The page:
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  • In early 2017, Romania’s Prime Minister suddenly passed an executive order that made

  • it almost impossible to convict high level officials for abuse of power.

  • He said that the law was a way to ease pressure on the country’s overcrowded prisons, however

  • critics accuse him of using it to free some of his political allies from corruption charges.

  • After news broke, thousands of Romanians poured into the streets in the country’s largest

  • uprising in nearly three decades.

  • Europe is generally seen as an example of fairness and transparency in government, with

  • countries like Denmark and Switzerland consistently ranking among the least corrupt.

  • However in much of eastern Europe, including Romania, bribery and other forms of corruption

  • are still a part of daily life.

  • So, why is there this discrepancy?

  • Well, much of Eastern Europe was either part of or aligned with the Soviet Union.

  • This meant that these countries had centralized economies, where everything from production,

  • to prices to individual incomes was controlled by the state.

  • In economies where everything is equal, incentives for demanding and offering bribes is high,

  • as it’s often the only way to function as a business.

  • This culture of corruption was only exacerbated under soviet-era dictators, who built loyal

  • regimes that ruled long after the Soviet Union fell.

  • To understand how this works, look no further than Romania, a country that was communist

  • for more than three decades.

  • This started in the aftermath of World War Two, when the Soviet Union took the country

  • under its wing as a satellite state.

  • In 1965, Nikolae Ceausescu (nee-kohl-EYE-eh chow-oo-SHEHS-koo) took over and although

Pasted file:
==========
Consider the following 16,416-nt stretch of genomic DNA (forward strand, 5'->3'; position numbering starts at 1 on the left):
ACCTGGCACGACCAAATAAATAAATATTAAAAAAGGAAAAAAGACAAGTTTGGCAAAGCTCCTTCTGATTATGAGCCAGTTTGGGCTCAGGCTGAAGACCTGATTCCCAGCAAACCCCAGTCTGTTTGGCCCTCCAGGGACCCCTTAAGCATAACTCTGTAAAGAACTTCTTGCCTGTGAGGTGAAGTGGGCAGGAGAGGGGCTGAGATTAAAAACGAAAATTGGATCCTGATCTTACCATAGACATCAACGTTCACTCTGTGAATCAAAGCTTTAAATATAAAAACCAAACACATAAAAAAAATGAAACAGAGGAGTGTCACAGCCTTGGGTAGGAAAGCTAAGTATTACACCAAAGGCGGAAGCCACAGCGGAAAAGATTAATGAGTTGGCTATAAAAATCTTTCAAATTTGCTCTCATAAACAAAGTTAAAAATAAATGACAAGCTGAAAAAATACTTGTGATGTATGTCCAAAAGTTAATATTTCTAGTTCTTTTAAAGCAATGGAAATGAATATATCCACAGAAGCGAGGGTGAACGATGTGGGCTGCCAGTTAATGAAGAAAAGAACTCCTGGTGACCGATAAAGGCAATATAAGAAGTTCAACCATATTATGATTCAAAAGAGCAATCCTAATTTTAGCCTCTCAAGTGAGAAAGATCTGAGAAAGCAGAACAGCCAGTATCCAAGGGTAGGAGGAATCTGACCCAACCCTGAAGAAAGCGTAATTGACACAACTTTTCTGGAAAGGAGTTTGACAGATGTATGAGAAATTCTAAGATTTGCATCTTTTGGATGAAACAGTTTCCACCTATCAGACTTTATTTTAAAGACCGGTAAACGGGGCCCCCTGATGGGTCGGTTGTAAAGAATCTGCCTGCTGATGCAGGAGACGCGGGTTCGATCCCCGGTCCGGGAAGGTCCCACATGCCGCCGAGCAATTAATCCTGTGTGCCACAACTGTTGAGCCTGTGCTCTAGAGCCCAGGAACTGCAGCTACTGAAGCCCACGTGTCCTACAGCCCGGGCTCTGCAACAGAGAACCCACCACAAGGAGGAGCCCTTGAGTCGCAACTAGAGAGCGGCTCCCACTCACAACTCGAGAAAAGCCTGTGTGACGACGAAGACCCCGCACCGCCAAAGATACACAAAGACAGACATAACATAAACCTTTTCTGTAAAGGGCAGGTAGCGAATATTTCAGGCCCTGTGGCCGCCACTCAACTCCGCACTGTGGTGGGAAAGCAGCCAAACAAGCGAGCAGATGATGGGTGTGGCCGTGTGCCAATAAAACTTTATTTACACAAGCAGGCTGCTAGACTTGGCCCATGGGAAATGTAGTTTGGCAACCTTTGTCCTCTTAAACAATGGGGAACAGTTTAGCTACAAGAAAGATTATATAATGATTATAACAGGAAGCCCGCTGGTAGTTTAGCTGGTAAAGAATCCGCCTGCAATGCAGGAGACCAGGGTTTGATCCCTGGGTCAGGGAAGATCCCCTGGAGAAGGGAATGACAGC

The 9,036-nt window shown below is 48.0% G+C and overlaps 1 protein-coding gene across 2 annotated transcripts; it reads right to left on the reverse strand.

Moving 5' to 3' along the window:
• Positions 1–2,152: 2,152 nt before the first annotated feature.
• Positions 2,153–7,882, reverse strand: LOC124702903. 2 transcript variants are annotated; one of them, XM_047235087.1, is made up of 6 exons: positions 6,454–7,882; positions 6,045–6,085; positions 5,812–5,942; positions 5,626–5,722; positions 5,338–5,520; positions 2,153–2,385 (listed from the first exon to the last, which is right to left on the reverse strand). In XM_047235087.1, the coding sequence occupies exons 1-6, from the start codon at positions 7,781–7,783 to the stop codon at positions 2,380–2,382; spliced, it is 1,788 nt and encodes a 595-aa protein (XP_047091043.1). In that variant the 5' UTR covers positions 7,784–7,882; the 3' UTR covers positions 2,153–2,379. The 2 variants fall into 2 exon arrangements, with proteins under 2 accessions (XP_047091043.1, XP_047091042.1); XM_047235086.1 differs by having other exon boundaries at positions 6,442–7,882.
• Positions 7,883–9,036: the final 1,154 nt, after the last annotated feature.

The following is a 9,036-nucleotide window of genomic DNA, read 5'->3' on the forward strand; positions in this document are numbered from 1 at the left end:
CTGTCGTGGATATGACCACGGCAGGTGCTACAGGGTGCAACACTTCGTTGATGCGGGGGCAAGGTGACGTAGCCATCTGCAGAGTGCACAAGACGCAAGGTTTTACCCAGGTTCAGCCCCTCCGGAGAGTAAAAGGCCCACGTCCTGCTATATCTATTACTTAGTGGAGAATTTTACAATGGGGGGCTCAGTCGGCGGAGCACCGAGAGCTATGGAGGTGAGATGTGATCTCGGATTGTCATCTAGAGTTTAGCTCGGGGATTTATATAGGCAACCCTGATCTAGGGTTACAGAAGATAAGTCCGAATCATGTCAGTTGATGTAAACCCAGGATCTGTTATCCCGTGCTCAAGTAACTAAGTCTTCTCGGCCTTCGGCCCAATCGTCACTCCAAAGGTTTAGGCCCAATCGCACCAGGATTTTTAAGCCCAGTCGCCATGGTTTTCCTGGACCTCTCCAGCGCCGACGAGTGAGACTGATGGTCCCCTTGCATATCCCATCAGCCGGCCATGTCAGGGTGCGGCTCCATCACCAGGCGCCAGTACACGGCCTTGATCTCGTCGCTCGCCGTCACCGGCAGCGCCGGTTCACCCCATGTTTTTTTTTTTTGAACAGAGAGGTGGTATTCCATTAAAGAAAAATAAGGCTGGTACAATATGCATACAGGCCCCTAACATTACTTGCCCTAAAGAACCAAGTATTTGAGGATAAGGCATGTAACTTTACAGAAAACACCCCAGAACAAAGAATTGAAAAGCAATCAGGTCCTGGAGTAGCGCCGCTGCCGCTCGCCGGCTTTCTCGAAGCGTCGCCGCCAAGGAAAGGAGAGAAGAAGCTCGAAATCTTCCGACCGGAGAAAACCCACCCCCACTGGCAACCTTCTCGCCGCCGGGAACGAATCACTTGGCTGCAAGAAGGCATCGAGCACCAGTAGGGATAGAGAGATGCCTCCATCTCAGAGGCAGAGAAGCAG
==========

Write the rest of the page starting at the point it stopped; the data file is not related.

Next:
• he distanced the country from the USSR, he created his own, more repressive, brand of

  • communism.

  • Ceausescu transformed Romania into an industrialized, closed-off economy, resulting in a nearly

  • 10 percent drop in economic growth, widespread unemployment and extreme shortages of food,

  • energy and other necessities.

  • Meanwhile, he became a brutal and oppressive dictator, enforcing strict controls on media

  • and opposition and ordering the arrest, torture and execution of thousands of people.

  • This eventually culminated in a violent revolution and coup d’etat and in 1989, Ceausescu and

  • his wife were executed.

  • Romania then began to make democratic reforms.

  • But Romanians failed to see that Ceausescu was only the tip of the iceberg.

  • During his reign he built a huge, politically like-minded regime, which for more than a

  • decade after the revolution, maintained a major stake in politics.

  • Although Romanians had gotten rid of Ceausescu, they hadn’t purged his foundation.

  • So many of the same abuses of power continued.

  • This problem was not uncommon among post-communist states in Eastern Europe.

  • Perhaps counterintuitively, Romania’s transition to a free-market also opened up opportunities

  • for foul play.

  • During the process of privatization, corrupt relationships formed between politicians and

  • corporations, leading to bribes and kickbacks.

  • What’s more, many members of the elite were able to hold on to wealth and power by laundering

  • money and rigging elections.

  • After the Soviet Union fell, many countries established democratic institutions, but they

  • failed to get rid of corrupt individuals and norms, which in some cases continue today.

  • In fact, many of Romania’s modern politicians are former communists or have connections

  • to the communist party.

  • With abuse of power so deeply rooted in its history and culture, rooting it out completely

  • may take more than a revolution.

  • And even with its enduring legacy of corruption, Romania is still far cleaner than this country,

  • which consistently ranks as Europe’s most corrupt.

  • Want to know more?

  • Check out this video.

  • Thanks for watching Seeker Daily!

  • Don’t forget to like and subscribe for new videos.

In early 2017, Romania’s Prime Minister suddenly passed an executive order that made


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共產主義如何滋生腐敗 (How Communism Breeds Corruption)

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    quirer 發佈於 2021 年 01 月 14 日